Baltimore City says retirement benefits for fire and police officers must be scaled back to be sustainable.
By Cathy Duchamp
The Baltimore City Council will vote today on a plan to reduce payouts pledged to retired police officers and firefighters. Council members say it’s the only way to keep the pension system solvent during tough economic times. But union chiefs plan to fight the measure.
For Stephan Fugate, fighting fires has been the best job he’s ever had.
"You’ll never get rich, but you get to help people, you get to literally save lives on a fairly regular basis," says Fugate.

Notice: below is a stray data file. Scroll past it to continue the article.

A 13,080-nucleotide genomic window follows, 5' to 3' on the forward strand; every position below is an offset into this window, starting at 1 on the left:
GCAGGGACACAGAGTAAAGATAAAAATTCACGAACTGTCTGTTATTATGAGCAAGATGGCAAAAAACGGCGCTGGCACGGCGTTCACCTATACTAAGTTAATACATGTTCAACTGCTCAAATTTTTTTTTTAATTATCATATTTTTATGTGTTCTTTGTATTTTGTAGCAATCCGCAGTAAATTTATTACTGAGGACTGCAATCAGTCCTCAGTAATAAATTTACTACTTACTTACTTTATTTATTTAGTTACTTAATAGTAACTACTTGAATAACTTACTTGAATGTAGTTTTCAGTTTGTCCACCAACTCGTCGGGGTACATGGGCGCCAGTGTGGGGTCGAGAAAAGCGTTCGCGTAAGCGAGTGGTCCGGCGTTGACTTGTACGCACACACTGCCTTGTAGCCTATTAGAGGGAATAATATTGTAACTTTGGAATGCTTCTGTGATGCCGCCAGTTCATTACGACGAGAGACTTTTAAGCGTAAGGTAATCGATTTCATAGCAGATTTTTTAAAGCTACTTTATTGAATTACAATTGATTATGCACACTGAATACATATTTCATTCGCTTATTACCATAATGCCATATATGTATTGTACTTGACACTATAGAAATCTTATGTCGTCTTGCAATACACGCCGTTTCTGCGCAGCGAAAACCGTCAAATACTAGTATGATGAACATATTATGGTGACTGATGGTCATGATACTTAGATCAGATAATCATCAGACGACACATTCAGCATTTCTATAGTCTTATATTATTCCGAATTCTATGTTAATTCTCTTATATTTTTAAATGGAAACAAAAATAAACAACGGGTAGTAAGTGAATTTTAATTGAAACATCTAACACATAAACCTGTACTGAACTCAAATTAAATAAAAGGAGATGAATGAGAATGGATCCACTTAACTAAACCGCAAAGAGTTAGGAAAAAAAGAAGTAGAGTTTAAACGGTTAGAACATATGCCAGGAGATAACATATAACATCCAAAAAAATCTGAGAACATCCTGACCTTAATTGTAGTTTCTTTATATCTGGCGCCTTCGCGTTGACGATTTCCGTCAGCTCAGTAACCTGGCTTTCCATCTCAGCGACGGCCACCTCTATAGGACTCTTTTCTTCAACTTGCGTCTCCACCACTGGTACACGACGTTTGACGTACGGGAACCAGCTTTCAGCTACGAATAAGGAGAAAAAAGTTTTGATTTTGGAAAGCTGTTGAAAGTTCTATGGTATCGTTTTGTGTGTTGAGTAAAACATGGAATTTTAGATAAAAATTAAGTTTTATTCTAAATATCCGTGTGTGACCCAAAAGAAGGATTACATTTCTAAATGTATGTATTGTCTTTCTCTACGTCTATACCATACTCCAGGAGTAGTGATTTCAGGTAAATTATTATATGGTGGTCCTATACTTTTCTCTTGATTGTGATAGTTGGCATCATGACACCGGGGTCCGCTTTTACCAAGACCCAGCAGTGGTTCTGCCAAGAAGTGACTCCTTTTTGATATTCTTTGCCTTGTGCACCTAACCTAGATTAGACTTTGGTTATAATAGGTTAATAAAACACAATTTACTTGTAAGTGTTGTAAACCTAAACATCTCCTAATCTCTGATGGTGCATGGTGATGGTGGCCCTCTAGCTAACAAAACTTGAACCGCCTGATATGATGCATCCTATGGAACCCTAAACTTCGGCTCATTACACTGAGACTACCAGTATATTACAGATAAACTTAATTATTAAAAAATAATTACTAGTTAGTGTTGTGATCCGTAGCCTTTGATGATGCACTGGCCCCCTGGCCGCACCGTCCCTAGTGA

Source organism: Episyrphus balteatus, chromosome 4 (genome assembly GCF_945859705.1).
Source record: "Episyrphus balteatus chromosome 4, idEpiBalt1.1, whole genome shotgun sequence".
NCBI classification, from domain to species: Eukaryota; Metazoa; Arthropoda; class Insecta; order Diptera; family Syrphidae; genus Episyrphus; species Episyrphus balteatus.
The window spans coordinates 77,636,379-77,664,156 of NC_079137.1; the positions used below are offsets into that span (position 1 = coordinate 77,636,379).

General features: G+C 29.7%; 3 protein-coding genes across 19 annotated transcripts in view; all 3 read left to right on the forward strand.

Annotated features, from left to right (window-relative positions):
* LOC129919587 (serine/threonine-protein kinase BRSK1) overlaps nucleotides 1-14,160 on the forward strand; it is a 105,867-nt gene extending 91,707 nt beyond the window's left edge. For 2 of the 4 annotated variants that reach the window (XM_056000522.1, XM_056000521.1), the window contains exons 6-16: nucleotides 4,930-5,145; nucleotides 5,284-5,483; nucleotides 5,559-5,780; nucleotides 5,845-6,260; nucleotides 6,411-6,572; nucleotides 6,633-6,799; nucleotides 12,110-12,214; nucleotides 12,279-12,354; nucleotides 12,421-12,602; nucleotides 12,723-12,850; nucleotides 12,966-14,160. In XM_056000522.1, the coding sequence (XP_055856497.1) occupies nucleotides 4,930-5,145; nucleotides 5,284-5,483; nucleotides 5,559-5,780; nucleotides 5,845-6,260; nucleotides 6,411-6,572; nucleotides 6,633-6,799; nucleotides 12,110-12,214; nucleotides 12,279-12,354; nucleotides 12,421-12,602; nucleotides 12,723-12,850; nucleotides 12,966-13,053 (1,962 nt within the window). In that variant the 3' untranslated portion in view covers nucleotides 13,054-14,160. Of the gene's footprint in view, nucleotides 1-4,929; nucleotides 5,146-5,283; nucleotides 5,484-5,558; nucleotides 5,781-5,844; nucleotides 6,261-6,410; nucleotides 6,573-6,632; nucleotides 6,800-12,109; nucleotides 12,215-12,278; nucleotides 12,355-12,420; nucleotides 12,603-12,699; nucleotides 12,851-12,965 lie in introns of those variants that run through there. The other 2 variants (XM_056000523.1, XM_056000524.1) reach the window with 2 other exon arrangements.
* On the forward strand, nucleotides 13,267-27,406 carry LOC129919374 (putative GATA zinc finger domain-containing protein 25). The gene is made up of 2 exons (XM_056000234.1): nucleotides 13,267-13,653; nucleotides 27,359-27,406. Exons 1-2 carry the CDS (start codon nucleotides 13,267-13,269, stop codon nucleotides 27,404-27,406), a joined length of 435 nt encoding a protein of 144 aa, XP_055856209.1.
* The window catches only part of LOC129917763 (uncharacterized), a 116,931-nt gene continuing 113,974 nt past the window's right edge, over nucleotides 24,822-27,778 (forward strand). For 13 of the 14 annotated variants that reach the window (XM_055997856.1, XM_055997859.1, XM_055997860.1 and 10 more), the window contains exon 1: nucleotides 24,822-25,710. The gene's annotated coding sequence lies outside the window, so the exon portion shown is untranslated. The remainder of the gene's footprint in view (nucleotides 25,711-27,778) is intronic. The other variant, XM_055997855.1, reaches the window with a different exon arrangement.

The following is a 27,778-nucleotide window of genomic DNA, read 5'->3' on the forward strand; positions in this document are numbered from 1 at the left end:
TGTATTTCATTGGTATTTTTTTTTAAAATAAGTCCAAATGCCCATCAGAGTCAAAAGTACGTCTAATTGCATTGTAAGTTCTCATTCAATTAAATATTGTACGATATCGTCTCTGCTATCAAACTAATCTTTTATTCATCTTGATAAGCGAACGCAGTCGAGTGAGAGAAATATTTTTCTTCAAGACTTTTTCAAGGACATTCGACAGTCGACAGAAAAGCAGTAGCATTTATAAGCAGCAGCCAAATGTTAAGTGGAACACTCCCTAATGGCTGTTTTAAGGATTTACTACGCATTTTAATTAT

But these days, Fugate’s main job is saving his union’s pension plan from cuts proposed by the Baltimore City Council. The most contentious measure would give retirees a fixed annual cost of living increase, instead of a variable rate that kicks out higher returns in good financial times. Fugate says the change violates the city’s pension ordinance.
"In essence that contract clause says that once you’re hired, your benefits cannot be diminished or impaired," he says.
City managers say Baltimore may have to declare bankruptcy if public pensions aren’t cut, for current workers as well as retirees. Fugate says the police and firefighter unions will take the city to court over the issue.